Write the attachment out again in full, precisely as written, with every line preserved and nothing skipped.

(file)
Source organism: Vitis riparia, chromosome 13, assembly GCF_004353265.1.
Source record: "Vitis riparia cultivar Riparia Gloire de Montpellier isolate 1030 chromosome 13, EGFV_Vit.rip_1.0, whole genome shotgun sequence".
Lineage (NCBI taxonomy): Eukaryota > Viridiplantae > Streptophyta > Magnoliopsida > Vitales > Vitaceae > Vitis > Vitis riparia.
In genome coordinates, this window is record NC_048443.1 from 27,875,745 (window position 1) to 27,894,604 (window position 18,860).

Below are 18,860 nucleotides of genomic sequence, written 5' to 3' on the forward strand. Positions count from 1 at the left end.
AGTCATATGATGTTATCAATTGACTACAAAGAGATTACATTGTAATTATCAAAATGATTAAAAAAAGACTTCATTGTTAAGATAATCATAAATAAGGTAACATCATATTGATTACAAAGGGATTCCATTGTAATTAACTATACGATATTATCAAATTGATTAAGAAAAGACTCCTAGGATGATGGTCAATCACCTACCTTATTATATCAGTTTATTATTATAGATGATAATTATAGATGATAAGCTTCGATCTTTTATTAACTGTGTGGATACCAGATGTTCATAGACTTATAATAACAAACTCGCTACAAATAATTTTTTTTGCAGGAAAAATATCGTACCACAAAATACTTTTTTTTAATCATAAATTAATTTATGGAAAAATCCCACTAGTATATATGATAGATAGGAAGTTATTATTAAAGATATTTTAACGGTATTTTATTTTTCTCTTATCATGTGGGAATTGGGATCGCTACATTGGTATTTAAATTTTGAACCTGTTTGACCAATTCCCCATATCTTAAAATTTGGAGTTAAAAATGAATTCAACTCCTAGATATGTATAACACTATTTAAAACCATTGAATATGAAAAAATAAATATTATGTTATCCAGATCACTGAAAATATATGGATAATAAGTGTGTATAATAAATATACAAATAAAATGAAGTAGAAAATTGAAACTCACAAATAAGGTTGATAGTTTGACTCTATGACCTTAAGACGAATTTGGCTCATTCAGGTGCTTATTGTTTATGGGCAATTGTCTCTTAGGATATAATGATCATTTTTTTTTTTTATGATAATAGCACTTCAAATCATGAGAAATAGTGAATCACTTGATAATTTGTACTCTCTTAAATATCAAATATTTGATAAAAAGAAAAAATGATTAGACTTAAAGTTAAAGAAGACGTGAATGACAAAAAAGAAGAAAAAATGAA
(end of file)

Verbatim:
Source organism: Vitis riparia, chromosome 13, assembly GCF_004353265.1.
Source record: "Vitis riparia cultivar Riparia Gloire de Montpellier isolate 1030 chromosome 13, EGFV_Vit.rip_1.0, whole genome shotgun sequence".
Lineage (NCBI taxonomy): Eukaryota > Viridiplantae > Streptophyta > Magnoliopsida > Vitales > Vitaceae > Vitis > Vitis riparia.
In genome coordinates, this window is record NC_048443.1 from 27,875,745 (window position 1) to 27,894,604 (window position 18,860).

Below are 18,860 nucleotides of genomic sequence, written 5' to 3' on the forward strand. Positions count from 1 at the left end.
AGTCATATGATGTTATCAATTGACTACAAAGAGATTACATTGTAATTATCAAAATGATTAAAAAAAGACTTCATTGTTAAGATAATCATAAATAAGGTAACATCATATTGATTACAAAGGGATTCCATTGTAATTAACTATACGATATTATCAAATTGATTAAGAAAAGACTCCTAGGATGATGGTCAATCACCTACCTTATTATATCAGTTTATTATTATAGATGATAATTATAGATGATAAGCTTCGATCTTTTATTAACTGTGTGGATACCAGATGTTCATAGACTTATAATAACAAACTCGCTACAAATAATTTTTTTTGCAGGAAAAATATCGTACCACAAAATACTTTTTTTTAATCATAAATTAATTTATGGAAAAATCCCACTAGTATATATGATAGATAGGAAGTTATTATTAAAGATATTTTAACGGTATTTTATTTTTCTCTTATCATGTGGGAATTGGGATCGCTACATTGGTATTTAAATTTTGAACCTGTTTGACCAATTCCCCATATCTTAAAATTTGGAGTTAAAAATGAATTCAACTCCTAGATATGTATAACACTATTTAAAACCATTGAATATGAAAAAATAAATATTATGTTATCCAGATCACTGAAAATATATGGATAATAAGTGTGTATAATAAATATACAAATAAAATGAAGTAGAAAATTGAAACTCACAAATAAGGTTGATAGTTTGACTCTATGACCTTAAGACGAATTTGGCTCATTCAGGTGCTTATTGTTTATGGGCAATTGTCTCTTAGGATATAATGATCATTTTTTTTTTTTATGATAATAGCACTTCAAATCATGAGAAATAGTGAATCACTTGATAATTTGTACTCTCTTAAATATCAAATATTTGATAAAAAGAAAAAATGATTAGACTTAAAGTTAAAGAAGACGTGAATGACAAAAAAGAAGAAAAAATGAA